Golden Boy

Willie Wiredhand's life story: Perky mascot Willie Wiredhand keeps plugging away for electric co-ops and consumers

Posted on Jan 27 2015 in Willie's World

Just a touch of tarnish may be creeping into his brass-plated crown. And the roundness of his waistline is a sure indication that he’s a child of the ’50s — now into his 50s. But the twinkle in his eye, the smile on his face, the ever-present wave will never age — nor will his dedicated service to rural electric cooperatives and their consumers.

Willie Wiredhand, the little guy with a light-socket head, push-button nose and an electrical plug for his bottom and legs, celebrated 50 years as co-op spokes-character and mascot in 2001. He’s still the friendly and inspirational golden boy who symbolizes dependable, local, consumer-owned electricity. He’s appeared in just about every type of cooperative publication and promotional item: signage, stationery, newsletters, annual reports and advertising, coffee mugs, watches, shirts, baseball jerseys, beach towels, night lights, bobbleheads and more.

He’s even been placed into Christmas ornament handcrafted by Electric Consumer readers for our annual ornament contest.4.1.1

Though his presence on both the local and national stage has diminished in recent years in light of more advanced co-op marketing, Willie remains a viable and valuable conduit of information between many co-ops and their consumers.

“Willie is one of a long line of distinguished industrial spokes-characters that have been used to identify and personalize industrial products and services,” said Margaret F. Callcott, who has extensively researched and written about these gesturing little pluggers of the advertising world. “Many marketers of products and services would love to have a symbol as recognizable as Willie to distinguish them in the current marketplace. Those lucky enough to have these consumer icons at their disposal will do well to figure out how to leverage them in the new century.”

Of ‘loyal servants’ and gods

Willie’s actual birthdate is traced to Oct. 30, 1950. He was the creation of Andrew McLay, a free-lance artist for the National Rural Electric Cooperative Association in Washington, D.C.

“We were toying with ideas for a rural electrification symbol,” recalled William S. Roberts in a tribute to McLay, who died of cancer at age 52 in 1974. Roberts was editor of Rural Electrification magazine, NRECA’s trade publication, in the 1950s. “I had tossed out the idea that the symbol ought somehow to portray rural electric service as the farmer’s hired hand, which in those days was almost the entire PR story we had to get across. Drew picked up both the idea and a sketch-pad one night at our home after a couple of beers.”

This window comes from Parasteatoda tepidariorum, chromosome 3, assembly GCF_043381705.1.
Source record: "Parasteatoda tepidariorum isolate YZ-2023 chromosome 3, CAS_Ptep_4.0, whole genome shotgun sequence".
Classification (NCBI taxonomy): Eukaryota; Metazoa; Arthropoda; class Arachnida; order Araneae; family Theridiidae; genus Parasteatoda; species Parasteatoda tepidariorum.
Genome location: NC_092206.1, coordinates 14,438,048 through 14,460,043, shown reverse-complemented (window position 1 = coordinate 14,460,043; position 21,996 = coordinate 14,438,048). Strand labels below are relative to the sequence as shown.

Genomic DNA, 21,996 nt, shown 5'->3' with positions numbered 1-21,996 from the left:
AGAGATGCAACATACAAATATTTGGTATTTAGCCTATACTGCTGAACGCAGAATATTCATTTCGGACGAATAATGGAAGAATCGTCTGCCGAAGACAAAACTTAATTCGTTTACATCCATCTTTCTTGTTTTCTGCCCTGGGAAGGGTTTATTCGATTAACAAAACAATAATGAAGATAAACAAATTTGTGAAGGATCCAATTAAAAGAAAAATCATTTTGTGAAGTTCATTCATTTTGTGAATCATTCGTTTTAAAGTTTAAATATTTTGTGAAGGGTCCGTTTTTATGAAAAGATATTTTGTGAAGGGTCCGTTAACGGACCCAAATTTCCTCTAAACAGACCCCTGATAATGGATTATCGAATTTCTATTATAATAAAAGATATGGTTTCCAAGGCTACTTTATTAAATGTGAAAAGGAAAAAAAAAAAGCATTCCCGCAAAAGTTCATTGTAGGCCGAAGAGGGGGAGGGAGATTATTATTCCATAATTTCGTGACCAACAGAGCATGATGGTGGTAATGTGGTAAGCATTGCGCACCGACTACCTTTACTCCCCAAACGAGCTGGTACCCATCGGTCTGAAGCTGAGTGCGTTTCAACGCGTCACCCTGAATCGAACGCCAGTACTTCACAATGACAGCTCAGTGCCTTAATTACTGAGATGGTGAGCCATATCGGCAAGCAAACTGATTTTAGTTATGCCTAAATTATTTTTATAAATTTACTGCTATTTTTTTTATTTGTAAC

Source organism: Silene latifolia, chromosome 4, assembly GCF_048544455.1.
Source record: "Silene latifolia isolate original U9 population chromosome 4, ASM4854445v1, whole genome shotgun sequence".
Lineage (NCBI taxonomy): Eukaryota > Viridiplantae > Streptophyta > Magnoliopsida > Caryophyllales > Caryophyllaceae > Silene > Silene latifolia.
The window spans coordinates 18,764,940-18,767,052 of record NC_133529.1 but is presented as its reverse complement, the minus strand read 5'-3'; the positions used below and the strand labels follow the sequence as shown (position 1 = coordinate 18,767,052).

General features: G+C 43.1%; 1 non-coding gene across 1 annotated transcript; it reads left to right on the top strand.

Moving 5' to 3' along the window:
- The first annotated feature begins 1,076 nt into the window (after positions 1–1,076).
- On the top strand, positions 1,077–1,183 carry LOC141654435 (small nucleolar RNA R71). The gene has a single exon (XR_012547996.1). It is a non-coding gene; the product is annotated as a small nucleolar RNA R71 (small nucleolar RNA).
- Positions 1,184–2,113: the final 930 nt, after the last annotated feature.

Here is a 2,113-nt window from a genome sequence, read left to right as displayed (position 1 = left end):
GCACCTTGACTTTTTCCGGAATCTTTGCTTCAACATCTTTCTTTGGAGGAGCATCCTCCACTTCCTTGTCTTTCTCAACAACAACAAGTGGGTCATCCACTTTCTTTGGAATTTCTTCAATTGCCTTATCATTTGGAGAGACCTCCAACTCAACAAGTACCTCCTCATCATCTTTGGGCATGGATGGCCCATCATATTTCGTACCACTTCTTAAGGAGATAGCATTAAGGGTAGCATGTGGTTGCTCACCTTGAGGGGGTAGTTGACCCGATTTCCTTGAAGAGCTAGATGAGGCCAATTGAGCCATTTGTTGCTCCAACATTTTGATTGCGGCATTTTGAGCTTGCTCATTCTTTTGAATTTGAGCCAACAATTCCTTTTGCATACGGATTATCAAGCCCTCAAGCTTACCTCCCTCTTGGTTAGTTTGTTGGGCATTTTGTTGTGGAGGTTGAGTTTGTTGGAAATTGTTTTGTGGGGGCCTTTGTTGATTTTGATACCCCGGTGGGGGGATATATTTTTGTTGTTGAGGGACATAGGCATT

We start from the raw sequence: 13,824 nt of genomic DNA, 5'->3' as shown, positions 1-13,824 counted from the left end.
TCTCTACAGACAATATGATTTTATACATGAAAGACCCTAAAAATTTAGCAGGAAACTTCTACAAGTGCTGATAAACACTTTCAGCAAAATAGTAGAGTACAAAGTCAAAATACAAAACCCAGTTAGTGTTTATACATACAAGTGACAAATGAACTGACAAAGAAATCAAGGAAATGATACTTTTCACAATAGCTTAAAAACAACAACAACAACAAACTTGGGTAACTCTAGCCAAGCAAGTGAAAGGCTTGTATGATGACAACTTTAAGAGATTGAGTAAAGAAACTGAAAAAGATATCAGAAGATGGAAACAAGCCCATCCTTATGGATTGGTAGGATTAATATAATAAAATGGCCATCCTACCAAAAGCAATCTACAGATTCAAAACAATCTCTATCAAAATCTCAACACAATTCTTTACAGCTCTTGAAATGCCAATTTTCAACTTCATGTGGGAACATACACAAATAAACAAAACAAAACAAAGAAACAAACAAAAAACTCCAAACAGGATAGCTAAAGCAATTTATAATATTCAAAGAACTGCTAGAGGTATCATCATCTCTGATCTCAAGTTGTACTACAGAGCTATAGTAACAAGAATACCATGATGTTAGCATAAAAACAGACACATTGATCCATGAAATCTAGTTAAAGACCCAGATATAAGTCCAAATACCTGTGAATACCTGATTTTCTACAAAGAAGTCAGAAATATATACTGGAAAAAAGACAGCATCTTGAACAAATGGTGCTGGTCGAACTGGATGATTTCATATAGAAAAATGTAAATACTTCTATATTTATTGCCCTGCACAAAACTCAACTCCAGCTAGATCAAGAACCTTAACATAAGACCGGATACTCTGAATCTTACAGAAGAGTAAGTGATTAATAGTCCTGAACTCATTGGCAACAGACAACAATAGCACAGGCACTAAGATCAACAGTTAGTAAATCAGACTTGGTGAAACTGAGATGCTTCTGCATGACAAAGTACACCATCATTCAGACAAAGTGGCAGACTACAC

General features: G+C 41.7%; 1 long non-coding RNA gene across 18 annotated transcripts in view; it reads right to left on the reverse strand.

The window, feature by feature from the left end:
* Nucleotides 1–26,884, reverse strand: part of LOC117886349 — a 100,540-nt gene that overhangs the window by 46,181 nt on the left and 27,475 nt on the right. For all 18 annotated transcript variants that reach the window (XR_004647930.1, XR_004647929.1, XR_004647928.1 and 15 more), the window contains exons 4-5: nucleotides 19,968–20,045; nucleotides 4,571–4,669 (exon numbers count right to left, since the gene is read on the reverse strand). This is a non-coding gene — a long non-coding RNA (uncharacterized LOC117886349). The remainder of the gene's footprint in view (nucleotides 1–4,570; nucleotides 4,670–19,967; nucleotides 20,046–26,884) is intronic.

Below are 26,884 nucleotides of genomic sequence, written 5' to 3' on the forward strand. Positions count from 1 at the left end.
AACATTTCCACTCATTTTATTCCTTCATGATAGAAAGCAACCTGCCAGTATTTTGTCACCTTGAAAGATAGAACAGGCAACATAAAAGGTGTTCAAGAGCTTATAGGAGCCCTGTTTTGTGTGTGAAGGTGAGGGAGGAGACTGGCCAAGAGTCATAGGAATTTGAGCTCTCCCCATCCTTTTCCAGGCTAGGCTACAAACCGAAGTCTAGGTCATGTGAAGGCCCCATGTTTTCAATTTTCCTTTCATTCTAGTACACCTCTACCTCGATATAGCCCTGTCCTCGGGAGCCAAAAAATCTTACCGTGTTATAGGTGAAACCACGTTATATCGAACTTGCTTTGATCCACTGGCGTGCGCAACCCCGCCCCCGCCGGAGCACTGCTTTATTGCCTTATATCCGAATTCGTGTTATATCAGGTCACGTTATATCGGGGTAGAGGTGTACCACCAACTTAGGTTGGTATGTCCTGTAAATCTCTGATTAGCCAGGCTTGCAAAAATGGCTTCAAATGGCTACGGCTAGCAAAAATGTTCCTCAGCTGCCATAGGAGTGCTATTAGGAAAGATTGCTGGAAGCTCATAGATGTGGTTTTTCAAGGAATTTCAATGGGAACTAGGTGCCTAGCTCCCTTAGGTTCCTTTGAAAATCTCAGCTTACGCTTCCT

Sprawled out on Roberts’ living room floor, McLay gave birth to “Willie the Wired Hand.” NRECA’s membership selected Willie as their animated ambassador at their national meeting in February 1951. Willie’s name was soon shortened to “Willie Wiredhand.”

mclayIn the grand order of the spokes-character cosmos, Willie falls under the “product personification.” “These characters,” Callcott said, “were usually cast as ‘loyal servants’ of the consumer, deriving credibility from a message of dependability and devoted service.”

Willie came along in the heyday of animated advertising characters. Hundreds, promoting everything from bleaches to stomach antacids, were already in the marketplace. But Callcott tracked their rise to the late 1890s when a French tire company created a guy made of what looked to be stacked tires — the Michelin Man. And his tread hasn’t worn out yet. In fact, a live-action smiling Michelin Man is back in recent TV commercials driving in the rain and looking for his pet, a puppy with similar puffy rounded features, or lovingly inspecting each Michelin tire before it heads out the door.

“These characters exhibited personality … a friendly face and jolly demeanor with which consumers could develop a positive relationship,” Callcott wrote in her 217-page doctorate dissertation for the University of Texas at Austin in 1993. She explained that with the rise of mass production and mass transportation at the beginning of the 20th century, companies needed a way to distinguish their products and at the same time build trust among consumers. They filled both needs in the fabricated characters who spoke through the emerging mass media.

For whatever reason, people connected and responded to these characters. They touched on a human need to personify things. Today, Callcott, a research manager for Scripps Networks in Knoxville, noted, “By the time we reach adulthood, personification is ingrained in our psyche: we name our vehicles, our plants, our guns, and even our body parts, always seeking to relate to them on some human level, never quite believing that somehow they don’t have a soul of their own.”